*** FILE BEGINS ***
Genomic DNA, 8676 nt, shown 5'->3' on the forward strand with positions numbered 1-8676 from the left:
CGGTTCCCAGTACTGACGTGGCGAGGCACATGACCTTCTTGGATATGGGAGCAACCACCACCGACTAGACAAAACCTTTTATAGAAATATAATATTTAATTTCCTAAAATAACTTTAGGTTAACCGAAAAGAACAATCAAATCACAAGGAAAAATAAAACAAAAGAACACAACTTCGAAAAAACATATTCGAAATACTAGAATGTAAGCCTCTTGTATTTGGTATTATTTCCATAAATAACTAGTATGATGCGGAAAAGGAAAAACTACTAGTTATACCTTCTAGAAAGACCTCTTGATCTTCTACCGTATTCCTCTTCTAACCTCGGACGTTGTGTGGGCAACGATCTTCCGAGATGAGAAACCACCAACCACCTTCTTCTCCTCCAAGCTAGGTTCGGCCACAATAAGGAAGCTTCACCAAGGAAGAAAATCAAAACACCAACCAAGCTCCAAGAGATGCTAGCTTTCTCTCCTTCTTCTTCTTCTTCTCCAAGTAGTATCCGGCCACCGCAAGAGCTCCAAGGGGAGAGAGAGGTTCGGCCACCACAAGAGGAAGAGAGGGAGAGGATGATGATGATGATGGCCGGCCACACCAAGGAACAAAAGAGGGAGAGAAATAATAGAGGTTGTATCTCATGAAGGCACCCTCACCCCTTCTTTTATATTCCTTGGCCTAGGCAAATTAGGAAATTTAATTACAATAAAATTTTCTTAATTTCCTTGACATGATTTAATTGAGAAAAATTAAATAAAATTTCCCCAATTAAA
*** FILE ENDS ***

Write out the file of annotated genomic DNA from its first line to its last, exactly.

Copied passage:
Genomic DNA, 8676 nt, shown 5'->3' on the forward strand with positions numbered 1-8676 from the left:
CGGTTCCCAGTACTGACGTGGCGAGGCACATGACCTTCTTGGATATGGGAGCAACCACCACCGACTAGACAAAACCTTTTATAGAAATATAATATTTAATTTCCTAAAATAACTTTAGGTTAACCGAAAAGAACAATCAAATCACAAGGAAAAATAAAACAAAAGAACACAACTTCGAAAAAACATATTCGAAATACTAGAATGTAAGCCTCTTGTATTTGGTATTATTTCCATAAATAACTAGTATGATGCGGAAAAGGAAAAACTACTAGTTATACCTTCTAGAAAGACCTCTTGATCTTCTACCGTATTCCTCTTCTAACCTCGGACGTTGTGTGGGCAACGATCTTCCGAGATGAGAAACCACCAACCACCTTCTTCTCCTCCAAGCTAGGTTCGGCCACAATAAGGAAGCTTCACCAAGGAAGAAAATCAAAACACCAACCAAGCTCCAAGAGATGCTAGCTTTCTCTCCTTCTTCTTCTTCTTCTCCAAGTAGTATCCGGCCACCGCAAGAGCTCCAAGGGGAGAGAGAGGTTCGGCCACCACAAGAGGAAGAGAGGGAGAGGATGATGATGATGATGGCCGGCCACACCAAGGAACAAAAGAGGGAGAGAAATAATAGAGGTTGTATCTCATGAAGGCACCCTCACCCCTTCTTTTATATTCCTTGGCCTAGGCAAATTAGGAAATTTAATTACAATAAAATTTTCTTAATTTCCTTGACATGATTTAATTGAGAAAAATTAAATAAAATTTCCCCAATTAAA